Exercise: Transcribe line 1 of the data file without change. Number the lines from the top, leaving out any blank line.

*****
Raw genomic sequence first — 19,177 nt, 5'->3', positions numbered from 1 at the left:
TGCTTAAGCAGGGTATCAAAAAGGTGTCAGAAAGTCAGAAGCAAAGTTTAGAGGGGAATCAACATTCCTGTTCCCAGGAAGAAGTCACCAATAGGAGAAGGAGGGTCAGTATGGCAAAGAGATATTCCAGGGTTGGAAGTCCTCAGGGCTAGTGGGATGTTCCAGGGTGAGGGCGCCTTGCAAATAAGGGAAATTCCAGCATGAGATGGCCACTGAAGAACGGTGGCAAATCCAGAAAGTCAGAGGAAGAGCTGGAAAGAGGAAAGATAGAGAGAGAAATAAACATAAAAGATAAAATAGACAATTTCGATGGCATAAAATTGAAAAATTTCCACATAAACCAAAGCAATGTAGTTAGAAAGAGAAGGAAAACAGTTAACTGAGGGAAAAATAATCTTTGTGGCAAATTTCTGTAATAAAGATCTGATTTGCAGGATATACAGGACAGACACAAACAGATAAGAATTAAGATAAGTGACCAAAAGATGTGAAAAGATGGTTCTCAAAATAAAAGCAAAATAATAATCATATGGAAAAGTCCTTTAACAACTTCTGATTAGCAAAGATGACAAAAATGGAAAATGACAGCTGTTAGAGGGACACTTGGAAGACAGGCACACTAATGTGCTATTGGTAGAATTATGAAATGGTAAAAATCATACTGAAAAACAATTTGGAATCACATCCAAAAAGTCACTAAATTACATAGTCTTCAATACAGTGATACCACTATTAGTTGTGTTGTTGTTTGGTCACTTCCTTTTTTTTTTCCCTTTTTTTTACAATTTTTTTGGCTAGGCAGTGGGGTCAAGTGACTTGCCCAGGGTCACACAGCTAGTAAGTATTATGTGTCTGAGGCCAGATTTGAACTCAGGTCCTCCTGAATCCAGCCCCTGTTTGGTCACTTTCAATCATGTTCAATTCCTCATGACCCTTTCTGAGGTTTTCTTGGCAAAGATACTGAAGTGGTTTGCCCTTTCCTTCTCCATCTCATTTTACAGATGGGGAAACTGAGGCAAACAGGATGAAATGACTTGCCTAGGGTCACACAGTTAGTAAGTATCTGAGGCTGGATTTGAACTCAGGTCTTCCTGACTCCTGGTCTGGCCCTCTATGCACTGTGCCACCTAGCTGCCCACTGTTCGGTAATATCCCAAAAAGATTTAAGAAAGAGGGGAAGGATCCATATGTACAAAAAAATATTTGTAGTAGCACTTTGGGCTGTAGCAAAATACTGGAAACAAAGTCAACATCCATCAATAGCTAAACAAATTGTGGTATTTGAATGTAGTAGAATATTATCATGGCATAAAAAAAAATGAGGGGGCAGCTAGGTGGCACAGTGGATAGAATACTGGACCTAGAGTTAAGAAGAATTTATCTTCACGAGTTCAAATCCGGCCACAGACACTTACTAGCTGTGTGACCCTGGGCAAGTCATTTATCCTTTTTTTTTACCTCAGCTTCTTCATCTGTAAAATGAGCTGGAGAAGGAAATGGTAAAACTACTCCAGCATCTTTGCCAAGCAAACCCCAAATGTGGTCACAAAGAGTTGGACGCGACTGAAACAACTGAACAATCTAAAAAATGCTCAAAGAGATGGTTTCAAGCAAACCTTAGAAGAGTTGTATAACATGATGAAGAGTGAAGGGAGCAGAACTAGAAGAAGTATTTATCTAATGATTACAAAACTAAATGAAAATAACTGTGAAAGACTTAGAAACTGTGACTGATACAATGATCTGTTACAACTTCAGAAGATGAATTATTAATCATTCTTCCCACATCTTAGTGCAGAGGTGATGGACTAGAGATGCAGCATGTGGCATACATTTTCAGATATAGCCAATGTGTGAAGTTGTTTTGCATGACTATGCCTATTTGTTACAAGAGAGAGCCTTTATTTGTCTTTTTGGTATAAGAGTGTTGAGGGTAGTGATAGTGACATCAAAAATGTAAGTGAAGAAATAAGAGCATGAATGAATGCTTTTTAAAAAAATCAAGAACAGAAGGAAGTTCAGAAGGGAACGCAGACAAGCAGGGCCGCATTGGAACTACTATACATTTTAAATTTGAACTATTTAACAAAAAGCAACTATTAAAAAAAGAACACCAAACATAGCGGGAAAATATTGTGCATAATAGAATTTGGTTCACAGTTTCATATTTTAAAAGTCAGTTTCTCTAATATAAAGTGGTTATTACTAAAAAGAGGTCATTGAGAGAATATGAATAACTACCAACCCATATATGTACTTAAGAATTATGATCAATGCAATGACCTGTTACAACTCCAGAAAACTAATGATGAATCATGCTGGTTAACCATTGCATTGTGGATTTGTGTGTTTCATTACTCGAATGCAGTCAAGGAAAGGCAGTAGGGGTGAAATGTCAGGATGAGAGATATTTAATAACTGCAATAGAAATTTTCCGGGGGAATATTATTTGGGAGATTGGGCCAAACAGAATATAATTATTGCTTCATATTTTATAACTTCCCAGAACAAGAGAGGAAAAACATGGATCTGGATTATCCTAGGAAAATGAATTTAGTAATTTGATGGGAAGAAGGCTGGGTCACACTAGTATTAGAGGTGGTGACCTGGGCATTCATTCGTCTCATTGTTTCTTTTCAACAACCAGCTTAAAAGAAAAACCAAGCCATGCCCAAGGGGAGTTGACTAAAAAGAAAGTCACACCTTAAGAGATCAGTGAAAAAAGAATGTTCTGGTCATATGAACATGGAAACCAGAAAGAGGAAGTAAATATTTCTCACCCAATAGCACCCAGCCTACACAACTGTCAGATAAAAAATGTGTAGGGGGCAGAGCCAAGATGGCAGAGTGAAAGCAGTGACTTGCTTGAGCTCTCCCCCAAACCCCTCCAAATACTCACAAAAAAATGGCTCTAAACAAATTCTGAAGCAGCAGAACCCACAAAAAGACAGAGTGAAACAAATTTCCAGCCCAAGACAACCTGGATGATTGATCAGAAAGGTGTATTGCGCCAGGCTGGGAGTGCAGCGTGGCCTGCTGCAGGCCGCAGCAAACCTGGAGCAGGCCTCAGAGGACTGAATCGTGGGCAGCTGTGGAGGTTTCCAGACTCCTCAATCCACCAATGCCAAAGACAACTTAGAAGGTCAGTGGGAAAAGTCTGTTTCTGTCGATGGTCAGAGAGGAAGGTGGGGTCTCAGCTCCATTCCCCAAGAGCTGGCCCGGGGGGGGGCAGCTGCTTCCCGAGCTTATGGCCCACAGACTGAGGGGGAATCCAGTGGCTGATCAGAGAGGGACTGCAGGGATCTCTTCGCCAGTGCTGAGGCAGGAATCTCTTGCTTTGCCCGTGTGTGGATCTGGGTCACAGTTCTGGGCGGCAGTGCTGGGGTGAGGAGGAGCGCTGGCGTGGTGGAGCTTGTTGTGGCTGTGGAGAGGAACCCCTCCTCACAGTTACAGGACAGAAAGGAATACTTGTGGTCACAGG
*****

Raw genomic sequence first — 19,177 nt, 5'->3', positions numbered from 1 at the left: